The Palladium’s owners — two brothers named Victor and Franco Villarreal — recently announced that their salsa club in Arlington will soon close to relocate to the Tysons location.
The Salsa Room is set to close its 7,5000-square-foot space, one-level in Arlington to move to its new 15,000-square-foot, two-level home (1524 Spring Hill Road) in late March. Tickets are available for the grand opening in Tysons from March 25-29 and start at $20 per person for general admission.
Ahead of the change, Tysons Reporter talked to Victor Villarreal about why the club is moving to Tysons, what Palladium club-goers can expect and why he loves The Salsa Room.
Tysons Reporter: I just have to say I’ve been to The Salsa Room in Arlington, but I haven’t been to The Palladium in Tysons.
Victor Villarreal: The Tysons one, when we opened it up [in late 2018], we made it more of an event place than an actual club. It’s been more events from all over the world.
TR: What prompted the move?
VV: We’ve been in South Arlington since 1992. It’s a pretty old building. The buildings up and down Columbia Pike are starting to get torn down.
We know eventually that’s going to happen to us. It could be in the next year. It could the next two to three years at most. We didn’t want to wait and get caught up in trying to find something at the last moment.
We decided a couple of years ago to start looking for a spot. We came across Iris Lounge and we decided it was a great spot. We saw a lot of potential in Tysons Corner that can be a great hope for this type of venue.
Our location in Arlington, again, it’s an old building. There’s a lot of investment that needs to be done to upgrade it and keep it modern and it’s really hard for us to invest any money knowing we may only be there a couple more years. This move was planned a long time ago.
TR: How long ago?
VV: About two-and-a-half years. It took us about a year-and-a-half to build and we’ve been open a year in Tysons.
A lot of the events we did in Tysons weren’t catered to the salsa events we do at The Salsa Room. It’s been more concerts from Mongolia, Thailand, Madagascar — all of these different countries that affect a sense of a diverse community.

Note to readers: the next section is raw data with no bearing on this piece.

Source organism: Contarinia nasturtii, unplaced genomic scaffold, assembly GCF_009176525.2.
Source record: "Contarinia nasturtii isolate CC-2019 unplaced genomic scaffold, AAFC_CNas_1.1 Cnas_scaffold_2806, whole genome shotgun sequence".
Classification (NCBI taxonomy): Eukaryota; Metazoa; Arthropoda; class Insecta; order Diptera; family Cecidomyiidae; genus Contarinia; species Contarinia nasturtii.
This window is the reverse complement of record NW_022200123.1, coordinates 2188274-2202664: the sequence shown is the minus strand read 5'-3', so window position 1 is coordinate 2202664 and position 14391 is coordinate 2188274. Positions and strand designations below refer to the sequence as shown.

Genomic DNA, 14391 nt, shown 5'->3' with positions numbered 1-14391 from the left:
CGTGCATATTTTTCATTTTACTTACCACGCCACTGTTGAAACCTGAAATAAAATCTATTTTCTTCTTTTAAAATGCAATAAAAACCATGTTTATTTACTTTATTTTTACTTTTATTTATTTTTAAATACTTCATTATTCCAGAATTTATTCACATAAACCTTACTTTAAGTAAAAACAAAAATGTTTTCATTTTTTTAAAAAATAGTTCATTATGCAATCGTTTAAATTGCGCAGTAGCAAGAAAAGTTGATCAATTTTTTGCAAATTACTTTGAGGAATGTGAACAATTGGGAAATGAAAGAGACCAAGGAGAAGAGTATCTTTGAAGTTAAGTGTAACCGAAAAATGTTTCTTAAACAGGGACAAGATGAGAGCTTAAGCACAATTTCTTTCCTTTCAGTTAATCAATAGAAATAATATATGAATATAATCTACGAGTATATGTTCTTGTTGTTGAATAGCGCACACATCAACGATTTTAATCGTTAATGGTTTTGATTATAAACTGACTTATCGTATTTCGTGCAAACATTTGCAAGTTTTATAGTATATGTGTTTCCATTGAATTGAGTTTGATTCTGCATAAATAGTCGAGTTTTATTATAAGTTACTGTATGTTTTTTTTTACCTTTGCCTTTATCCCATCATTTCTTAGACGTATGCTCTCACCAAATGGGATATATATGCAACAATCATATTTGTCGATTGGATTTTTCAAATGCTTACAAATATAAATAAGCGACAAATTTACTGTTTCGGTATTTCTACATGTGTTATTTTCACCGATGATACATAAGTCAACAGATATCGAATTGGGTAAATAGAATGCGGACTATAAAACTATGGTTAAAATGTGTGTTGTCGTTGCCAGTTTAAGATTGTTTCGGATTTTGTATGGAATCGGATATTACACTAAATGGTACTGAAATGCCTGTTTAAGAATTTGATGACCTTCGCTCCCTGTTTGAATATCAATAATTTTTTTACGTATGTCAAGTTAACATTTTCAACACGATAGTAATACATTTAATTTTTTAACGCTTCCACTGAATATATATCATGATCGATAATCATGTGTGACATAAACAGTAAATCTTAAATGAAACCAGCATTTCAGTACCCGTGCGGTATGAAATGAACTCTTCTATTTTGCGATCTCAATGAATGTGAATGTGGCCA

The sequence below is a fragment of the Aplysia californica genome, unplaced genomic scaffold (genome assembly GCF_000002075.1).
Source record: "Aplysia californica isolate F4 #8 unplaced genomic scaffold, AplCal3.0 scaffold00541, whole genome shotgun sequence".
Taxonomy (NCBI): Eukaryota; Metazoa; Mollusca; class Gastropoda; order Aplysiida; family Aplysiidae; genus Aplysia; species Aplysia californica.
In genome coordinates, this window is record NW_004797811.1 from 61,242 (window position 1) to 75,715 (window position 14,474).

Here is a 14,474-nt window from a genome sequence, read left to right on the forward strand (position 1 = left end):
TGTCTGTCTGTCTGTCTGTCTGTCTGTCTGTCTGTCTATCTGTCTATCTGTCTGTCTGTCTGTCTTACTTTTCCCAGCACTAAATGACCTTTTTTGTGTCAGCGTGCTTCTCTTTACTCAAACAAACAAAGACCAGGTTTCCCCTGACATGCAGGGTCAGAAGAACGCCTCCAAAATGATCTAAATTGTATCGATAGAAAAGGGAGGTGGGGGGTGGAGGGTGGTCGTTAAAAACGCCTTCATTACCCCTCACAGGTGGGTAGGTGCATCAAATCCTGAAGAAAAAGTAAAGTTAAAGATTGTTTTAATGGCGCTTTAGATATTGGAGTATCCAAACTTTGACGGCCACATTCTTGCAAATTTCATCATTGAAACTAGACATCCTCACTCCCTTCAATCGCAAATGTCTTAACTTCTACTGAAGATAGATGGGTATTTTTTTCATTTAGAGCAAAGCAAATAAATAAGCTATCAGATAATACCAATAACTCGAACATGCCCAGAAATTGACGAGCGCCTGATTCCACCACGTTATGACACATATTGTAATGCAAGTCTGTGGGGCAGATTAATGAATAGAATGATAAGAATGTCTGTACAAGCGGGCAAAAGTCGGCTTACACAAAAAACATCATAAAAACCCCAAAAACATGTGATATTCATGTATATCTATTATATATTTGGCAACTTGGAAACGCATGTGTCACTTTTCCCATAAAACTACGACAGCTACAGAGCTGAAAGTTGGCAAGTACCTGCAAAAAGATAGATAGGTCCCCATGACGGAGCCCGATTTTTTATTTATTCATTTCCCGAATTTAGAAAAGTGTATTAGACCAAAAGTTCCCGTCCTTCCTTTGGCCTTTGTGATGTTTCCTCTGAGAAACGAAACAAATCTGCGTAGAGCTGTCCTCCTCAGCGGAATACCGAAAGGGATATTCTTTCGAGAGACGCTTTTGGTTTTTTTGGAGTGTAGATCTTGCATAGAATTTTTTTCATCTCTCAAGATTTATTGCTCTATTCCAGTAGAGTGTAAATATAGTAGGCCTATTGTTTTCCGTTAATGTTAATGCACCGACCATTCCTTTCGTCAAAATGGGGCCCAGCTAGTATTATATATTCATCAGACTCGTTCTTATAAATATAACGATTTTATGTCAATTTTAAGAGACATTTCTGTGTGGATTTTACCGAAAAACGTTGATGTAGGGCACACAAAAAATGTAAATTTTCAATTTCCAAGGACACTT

We didn’t want to compete against ourselves because this was a short-term gap until we move.
TR: And you’ve personally been in this area awhile?
VV: We grew up in the McLean and Burke areas.
TR: How do you think this move will affect the nightlife scene in Tysons?
VV: I remember in the early 2000s, there wasn’t too much to do, but [eCitie] was insanely successful. And they had a 10-year run. You couldn’t even get in on most nights.
I think Tysons, maybe five years ago or so, there was not much. There were good restaurants, but I don’t know that there’s a good nightlife scene here.
There have a couple of spots that have opened recently. It’s just the growth of Tysons and how much development there is going to be. I’m sure businesses that are getting priced out in developments closer to D.C. may find some opportunities in Tysons.
When we’ve done events in the last year, we got support. People came from Maryland. [The Tysons club] is more central to a lot of places. We’re extremely excited about being here and helping to grow a night scene.
TR: How do you think your clientele will be different or similar to Arlington?
VV: We’re definitely going to lose some clients because it’s a different area, but I do believe there are some pretty loyal clients who will still come to us.[Tysons] is a new pool of clients. We feel pretty confident that we’ll have the support of the community.
TR: Will The Salsa Room entirely take over The Palladium or just a part of it?
VV: It will take over the whole thing. It’s going to be completely The Salsa Room.
All the employees are coming from [Arlington] — the DJs, the instructors. Because it’s so much larger, it’s going to let us bring things that we were not able to do in Arlington. We’ll be able to get bigger acts. We have a stage.
TR: Do you have a favorite aspect of The Salsa Room?
VV: The history. Some of the best salsa artists in the world have played there, like Marc Anthony. He’s a super megastar. He performed there three different times when he was starting his career. There are so many stories. That’s really helped us develop a loyal client base.
People will come from all over the world. They will take a picture and tag us [on social media]. We’ve had paintings of people like Marc Anthony with original signatures. People tag us and those are awesome.
We have YouTube videos that have millions of hits that were filmed there and so [The Salsa Room] is really well known in the salsa community.
We definitely didn’t want to close it down. We need to continue that.
The interview has been lightly condensed and edited for clarity.
Photo (1) via Facebook; images (2-4) via Google Maps
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